Thursday game notes: Central insurgency

Royals 7, @Twins 2 — Justin Maxwell left a team that went 11-29 in games he played this year and lent an instant hand to the hottest club around, with a hit, a walk, a run and a ribby. Two sac flies and three RBI groundouts punctuated K.C.’s 9th straight win, matching their best since 1994. This streak and that one both began on July 23, with a labor-management cloud hanging over baseball.

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Tuesday game notes: Break up the Buccos!

Who’s up for a Bucs-Rays World Series? I foresee great entertainment for real baseball fans, and weak ratings to frustrate the network — a win-win!

@Pirates 2, Cardinals 1 (1st game, 11 inn.) — After two Bucs got free passes, Alex Presley singled to win it, pushing the Pirates atop the NL Central with the nightcap pending. Presley’s hit came on a full count and glanced off the glove of rookie southpaw Kevin Siegrist, who’d allowed just 4 hits and a run in his first 14 innings and might have escaped with a DP had he let it go through. It was Pittsburgh’s 6th game-ending hit, each by a different player, and gave them the majors’ best record at 63-42.

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How Worried Should the Yankees Be About CC?

With division and wild card rival Tampa Bay coming into town for a 3 game set, the Yankees were in dire need of a dominate performance from their $182 million dollar staff ace. New York entered play on Friday just 2.5 games behind Baltimore in the chase for the 2nd Wild Card and with the newly re-acquired Alfonso Soriano en tow, the deficit was looking a little more manageable. Unfortunately for New York CC Sabathia may no longer be the ace he once was. Heck, right now he isn’t even the ace of his own staff. That designation belongs to Hiroki Kuroda and his shiny 2.51 ERA.

After Friday night’s shellacking , CC Sabathia now has an ERA of 4.65. That mark stands as the highest of his career. It’s worse than the 4.38 ERA he posted as a rookie in 2001 when hitters were pummeling pitchers into submission night after night. And his ERA isn’t the only problem. The big lug is allowing more hits and homers than at any point in his career and more disturbingly, his fastball velocity is sitting 2 mph below his career norm.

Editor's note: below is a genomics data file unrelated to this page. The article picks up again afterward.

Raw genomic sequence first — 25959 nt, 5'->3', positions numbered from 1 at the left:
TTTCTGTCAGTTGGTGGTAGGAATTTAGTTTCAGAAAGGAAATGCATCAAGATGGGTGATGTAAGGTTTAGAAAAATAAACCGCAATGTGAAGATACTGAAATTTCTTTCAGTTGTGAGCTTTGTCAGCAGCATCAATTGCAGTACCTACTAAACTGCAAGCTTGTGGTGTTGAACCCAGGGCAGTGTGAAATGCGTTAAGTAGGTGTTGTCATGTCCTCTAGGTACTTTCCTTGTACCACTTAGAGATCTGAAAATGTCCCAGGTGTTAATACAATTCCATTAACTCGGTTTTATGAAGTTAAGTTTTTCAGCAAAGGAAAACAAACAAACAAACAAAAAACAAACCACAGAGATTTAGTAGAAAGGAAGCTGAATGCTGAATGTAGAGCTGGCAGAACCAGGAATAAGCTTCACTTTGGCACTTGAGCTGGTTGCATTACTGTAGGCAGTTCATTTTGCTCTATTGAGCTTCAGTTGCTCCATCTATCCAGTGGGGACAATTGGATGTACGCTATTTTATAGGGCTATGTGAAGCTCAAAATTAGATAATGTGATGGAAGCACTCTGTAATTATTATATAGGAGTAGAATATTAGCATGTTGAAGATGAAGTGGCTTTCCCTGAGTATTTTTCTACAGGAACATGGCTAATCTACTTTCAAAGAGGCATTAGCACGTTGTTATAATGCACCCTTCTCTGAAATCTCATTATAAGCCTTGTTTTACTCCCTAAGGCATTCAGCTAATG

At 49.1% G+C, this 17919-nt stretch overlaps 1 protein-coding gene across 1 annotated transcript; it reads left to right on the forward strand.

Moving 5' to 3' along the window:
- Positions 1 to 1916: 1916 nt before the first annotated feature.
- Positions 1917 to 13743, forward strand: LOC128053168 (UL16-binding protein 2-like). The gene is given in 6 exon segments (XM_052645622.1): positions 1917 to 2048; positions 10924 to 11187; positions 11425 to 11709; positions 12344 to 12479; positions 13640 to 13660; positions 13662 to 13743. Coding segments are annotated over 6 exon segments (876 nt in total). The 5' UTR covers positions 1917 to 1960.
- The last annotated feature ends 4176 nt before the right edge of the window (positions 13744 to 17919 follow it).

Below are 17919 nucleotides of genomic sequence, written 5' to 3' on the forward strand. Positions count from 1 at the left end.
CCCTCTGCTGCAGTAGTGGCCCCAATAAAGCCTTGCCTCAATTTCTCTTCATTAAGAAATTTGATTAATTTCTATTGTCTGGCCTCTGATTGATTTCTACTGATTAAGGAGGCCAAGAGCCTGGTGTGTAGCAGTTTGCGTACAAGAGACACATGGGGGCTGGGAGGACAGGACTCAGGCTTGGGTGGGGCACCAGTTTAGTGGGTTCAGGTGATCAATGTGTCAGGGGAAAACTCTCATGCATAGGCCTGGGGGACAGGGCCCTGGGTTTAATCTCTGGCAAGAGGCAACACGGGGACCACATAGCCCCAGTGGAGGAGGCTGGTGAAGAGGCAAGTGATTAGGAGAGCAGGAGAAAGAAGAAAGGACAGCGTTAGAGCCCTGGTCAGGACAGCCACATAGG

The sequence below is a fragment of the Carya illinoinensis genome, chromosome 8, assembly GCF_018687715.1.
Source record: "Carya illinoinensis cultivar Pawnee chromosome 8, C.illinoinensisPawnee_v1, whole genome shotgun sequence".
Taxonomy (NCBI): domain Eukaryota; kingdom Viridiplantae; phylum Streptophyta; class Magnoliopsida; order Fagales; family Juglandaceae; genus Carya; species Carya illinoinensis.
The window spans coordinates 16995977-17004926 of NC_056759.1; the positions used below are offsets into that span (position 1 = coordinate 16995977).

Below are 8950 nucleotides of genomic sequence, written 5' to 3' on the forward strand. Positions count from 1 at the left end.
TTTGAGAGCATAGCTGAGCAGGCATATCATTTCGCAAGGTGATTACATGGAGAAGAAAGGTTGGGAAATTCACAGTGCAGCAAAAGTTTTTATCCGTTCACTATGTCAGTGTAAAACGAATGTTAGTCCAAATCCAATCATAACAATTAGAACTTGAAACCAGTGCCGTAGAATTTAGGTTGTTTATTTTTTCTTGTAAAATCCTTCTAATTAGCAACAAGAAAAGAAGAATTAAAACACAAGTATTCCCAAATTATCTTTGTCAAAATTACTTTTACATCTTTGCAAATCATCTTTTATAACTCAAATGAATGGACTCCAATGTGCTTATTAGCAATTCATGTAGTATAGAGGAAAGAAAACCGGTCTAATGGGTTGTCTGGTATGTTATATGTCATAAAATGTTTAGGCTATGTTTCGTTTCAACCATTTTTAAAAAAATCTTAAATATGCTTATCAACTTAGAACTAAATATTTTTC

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Saturday game notes: One-zip edition

Four 1-0 games in one day?!? There was one other day this year with two such games. Last June 13 had three, as did 2010-09-11, 2009-07-01, 2004-09-19 and 2004-06-08. There were six in three days starting 2005-08-12. But if I’m not mistaken, the last day with four 1-0 games was 2001-09-02. (You’ll have to poke around to find which one of those was most memorable.)

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Friday game notes: Rays ramble into first

Only the early precincts were tallied when Game Notes put the issue to bed.

Rays 10, @Yankees 6 — Rain ruined the rampaging Rays’ second head-to-head crack at 1st place on Thursday, but the indirect route proved just as rewarding. A 6-run eruption off CC Sabathia, plus Boston’s meek loss in Charm City, left them alone at the top for the first time since last June, riding the long crest of a 20-3 wave (2.33 ERA).

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If you go deep only once, make it count

Caleb Gindl‘s heroics for Milwaukee in Sunday’s 13-inning 1-0 win over Miami inspired this post. For those who may not be aware, Gindl’s homer was the deciding run in the hometown Brewers walk-off win. It was also the first home run of Gindl’s career.

Gindl is a rookie this season and I have no idea how many home runs he may hit in his career. But, if he never hits another one he will join the group of players featured in this post. They are all retired players with two things in common: they hit exactly one home run in their careers; and it was a walk-off shot.

After the jump, a look at those players who had just one long fly, but made it count big time.

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